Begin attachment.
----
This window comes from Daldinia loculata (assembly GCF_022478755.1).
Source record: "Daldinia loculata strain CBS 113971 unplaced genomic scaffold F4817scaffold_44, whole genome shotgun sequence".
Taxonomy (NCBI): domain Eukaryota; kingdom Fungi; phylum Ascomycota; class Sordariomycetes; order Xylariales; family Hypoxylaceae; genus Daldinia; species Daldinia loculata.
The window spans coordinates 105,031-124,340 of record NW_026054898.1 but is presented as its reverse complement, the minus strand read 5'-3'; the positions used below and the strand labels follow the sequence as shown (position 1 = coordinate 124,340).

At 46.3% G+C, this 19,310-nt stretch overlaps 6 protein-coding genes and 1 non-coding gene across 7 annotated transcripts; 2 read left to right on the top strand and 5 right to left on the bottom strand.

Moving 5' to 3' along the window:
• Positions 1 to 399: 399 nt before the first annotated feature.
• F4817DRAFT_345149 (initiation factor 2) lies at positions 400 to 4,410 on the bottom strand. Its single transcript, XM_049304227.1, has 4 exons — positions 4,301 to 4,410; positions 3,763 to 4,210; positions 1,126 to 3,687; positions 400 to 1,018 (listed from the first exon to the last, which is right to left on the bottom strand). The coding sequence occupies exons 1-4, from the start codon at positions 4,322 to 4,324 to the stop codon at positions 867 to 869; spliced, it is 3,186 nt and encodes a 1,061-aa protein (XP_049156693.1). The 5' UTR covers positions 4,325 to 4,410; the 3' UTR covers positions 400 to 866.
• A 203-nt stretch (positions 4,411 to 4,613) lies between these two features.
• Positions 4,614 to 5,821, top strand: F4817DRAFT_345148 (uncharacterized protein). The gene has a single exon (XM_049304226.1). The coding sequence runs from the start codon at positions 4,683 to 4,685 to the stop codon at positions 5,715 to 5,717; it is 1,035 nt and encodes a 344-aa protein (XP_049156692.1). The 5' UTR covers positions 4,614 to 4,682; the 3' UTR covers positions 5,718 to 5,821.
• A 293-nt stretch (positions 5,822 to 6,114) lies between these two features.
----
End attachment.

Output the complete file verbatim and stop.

This window comes from Daldinia loculata (assembly GCF_022478755.1).
Source record: "Daldinia loculata strain CBS 113971 unplaced genomic scaffold F4817scaffold_44, whole genome shotgun sequence".
Taxonomy (NCBI): domain Eukaryota; kingdom Fungi; phylum Ascomycota; class Sordariomycetes; order Xylariales; family Hypoxylaceae; genus Daldinia; species Daldinia loculata.
The window spans coordinates 105,031-124,340 of record NW_026054898.1 but is presented as its reverse complement, the minus strand read 5'-3'; the positions used below and the strand labels follow the sequence as shown (position 1 = coordinate 124,340).

At 46.3% G+C, this 19,310-nt stretch overlaps 6 protein-coding genes and 1 non-coding gene across 7 annotated transcripts; 2 read left to right on the top strand and 5 right to left on the bottom strand.

Moving 5' to 3' along the window:
• Positions 1 to 399: 399 nt before the first annotated feature.
• F4817DRAFT_345149 (initiation factor 2) lies at positions 400 to 4,410 on the bottom strand. Its single transcript, XM_049304227.1, has 4 exons — positions 4,301 to 4,410; positions 3,763 to 4,210; positions 1,126 to 3,687; positions 400 to 1,018 (listed from the first exon to the last, which is right to left on the bottom strand). The coding sequence occupies exons 1-4, from the start codon at positions 4,322 to 4,324 to the stop codon at positions 867 to 869; spliced, it is 3,186 nt and encodes a 1,061-aa protein (XP_049156693.1). The 5' UTR covers positions 4,325 to 4,410; the 3' UTR covers positions 400 to 866.
• A 203-nt stretch (positions 4,411 to 4,613) lies between these two features.
• Positions 4,614 to 5,821, top strand: F4817DRAFT_345148 (uncharacterized protein). The gene has a single exon (XM_049304226.1). The coding sequence runs from the start codon at positions 4,683 to 4,685 to the stop codon at positions 5,715 to 5,717; it is 1,035 nt and encodes a 344-aa protein (XP_049156692.1). The 5' UTR covers positions 4,614 to 4,682; the 3' UTR covers positions 5,718 to 5,821.
• A 293-nt stretch (positions 5,822 to 6,114) lies between these two features.